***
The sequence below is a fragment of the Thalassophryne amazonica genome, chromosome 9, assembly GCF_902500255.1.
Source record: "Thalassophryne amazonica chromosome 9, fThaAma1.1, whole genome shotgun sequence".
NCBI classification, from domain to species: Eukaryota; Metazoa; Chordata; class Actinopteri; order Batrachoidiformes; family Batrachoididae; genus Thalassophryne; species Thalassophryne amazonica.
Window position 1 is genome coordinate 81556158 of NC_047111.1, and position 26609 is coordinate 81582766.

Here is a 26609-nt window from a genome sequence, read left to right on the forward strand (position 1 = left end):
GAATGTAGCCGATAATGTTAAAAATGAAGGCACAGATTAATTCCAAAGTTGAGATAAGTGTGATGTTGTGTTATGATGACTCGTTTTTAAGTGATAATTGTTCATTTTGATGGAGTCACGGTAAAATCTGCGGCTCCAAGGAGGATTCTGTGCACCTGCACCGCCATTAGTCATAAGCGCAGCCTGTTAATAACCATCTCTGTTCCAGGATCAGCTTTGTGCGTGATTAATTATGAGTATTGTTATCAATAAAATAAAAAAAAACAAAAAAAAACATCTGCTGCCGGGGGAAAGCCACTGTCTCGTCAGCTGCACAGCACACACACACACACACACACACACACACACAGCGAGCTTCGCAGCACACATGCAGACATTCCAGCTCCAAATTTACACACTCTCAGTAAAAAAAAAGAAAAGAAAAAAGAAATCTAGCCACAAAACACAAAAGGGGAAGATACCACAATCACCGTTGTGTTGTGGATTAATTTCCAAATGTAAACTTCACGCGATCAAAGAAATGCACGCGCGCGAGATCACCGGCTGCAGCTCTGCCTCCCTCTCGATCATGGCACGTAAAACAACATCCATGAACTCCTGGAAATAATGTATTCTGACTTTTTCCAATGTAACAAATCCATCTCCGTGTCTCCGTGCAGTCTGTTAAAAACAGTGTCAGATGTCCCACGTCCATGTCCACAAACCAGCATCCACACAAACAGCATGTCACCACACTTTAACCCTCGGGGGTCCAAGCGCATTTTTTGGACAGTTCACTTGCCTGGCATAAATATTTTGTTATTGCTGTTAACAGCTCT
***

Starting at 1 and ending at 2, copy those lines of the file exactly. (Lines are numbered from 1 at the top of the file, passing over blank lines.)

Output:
The sequence below is a fragment of the Thalassophryne amazonica genome, chromosome 9, assembly GCF_902500255.1.
Source record: "Thalassophryne amazonica chromosome 9, fThaAma1.1, whole genome shotgun sequence".